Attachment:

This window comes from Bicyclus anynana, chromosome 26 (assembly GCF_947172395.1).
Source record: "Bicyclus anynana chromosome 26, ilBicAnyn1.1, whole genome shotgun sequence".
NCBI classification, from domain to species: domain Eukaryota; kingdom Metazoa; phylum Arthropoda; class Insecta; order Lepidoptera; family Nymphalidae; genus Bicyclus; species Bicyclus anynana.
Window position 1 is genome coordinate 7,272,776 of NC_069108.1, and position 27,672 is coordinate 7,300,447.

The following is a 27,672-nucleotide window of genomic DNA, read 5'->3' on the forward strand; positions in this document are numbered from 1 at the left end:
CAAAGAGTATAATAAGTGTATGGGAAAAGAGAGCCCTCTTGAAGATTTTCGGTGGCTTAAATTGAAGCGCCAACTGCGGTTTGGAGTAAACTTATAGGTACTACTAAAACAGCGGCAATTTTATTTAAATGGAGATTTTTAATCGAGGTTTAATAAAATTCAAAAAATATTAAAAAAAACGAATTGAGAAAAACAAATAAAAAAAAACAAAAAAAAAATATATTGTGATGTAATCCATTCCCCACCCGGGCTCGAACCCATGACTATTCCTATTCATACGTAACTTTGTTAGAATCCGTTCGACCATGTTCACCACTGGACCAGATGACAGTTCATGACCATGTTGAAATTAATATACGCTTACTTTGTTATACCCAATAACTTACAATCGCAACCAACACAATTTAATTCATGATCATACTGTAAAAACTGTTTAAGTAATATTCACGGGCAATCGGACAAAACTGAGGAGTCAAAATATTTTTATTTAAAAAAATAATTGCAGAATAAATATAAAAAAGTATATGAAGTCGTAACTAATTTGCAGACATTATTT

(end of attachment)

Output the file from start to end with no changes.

This window comes from Bicyclus anynana, chromosome 26 (assembly GCF_947172395.1).
Source record: "Bicyclus anynana chromosome 26, ilBicAnyn1.1, whole genome shotgun sequence".
NCBI classification, from domain to species: domain Eukaryota; kingdom Metazoa; phylum Arthropoda; class Insecta; order Lepidoptera; family Nymphalidae; genus Bicyclus; species Bicyclus anynana.
Window position 1 is genome coordinate 7,272,776 of NC_069108.1, and position 27,672 is coordinate 7,300,447.

The following is a 27,672-nucleotide window of genomic DNA, read 5'->3' on the forward strand; positions in this document are numbered from 1 at the left end:
CAAAGAGTATAATAAGTGTATGGGAAAAGAGAGCCCTCTTGAAGATTTTCGGTGGCTTAAATTGAAGCGCCAACTGCGGTTTGGAGTAAACTTATAGGTACTACTAAAACAGCGGCAATTTTATTTAAATGGAGATTTTTAATCGAGGTTTAATAAAATTCAAAAAATATTAAAAAAAACGAATTGAGAAAAACAAATAAAAAAAAACAAAAAAAAAATATATTGTGATGTAATCCATTCCCCACCCGGGCTCGAACCCATGACTATTCCTATTCATACGTAACTTTGTTAGAATCCGTTCGACCATGTTCACCACTGGACCAGATGACAGTTCATGACCATGTTGAAATTAATATACGCTTACTTTGTTATACCCAATAACTTACAATCGCAACCAACACAATTTAATTCATGATCATACTGTAAAAACTGTTTAAGTAATATTCACGGGCAATCGGACAAAACTGAGGAGTCAAAATATTTTTATTTAAAAAAATAATTGCAGAATAAATATAAAAAAGTATATGAAGTCGTAACTAATTTGCAGACATTATTT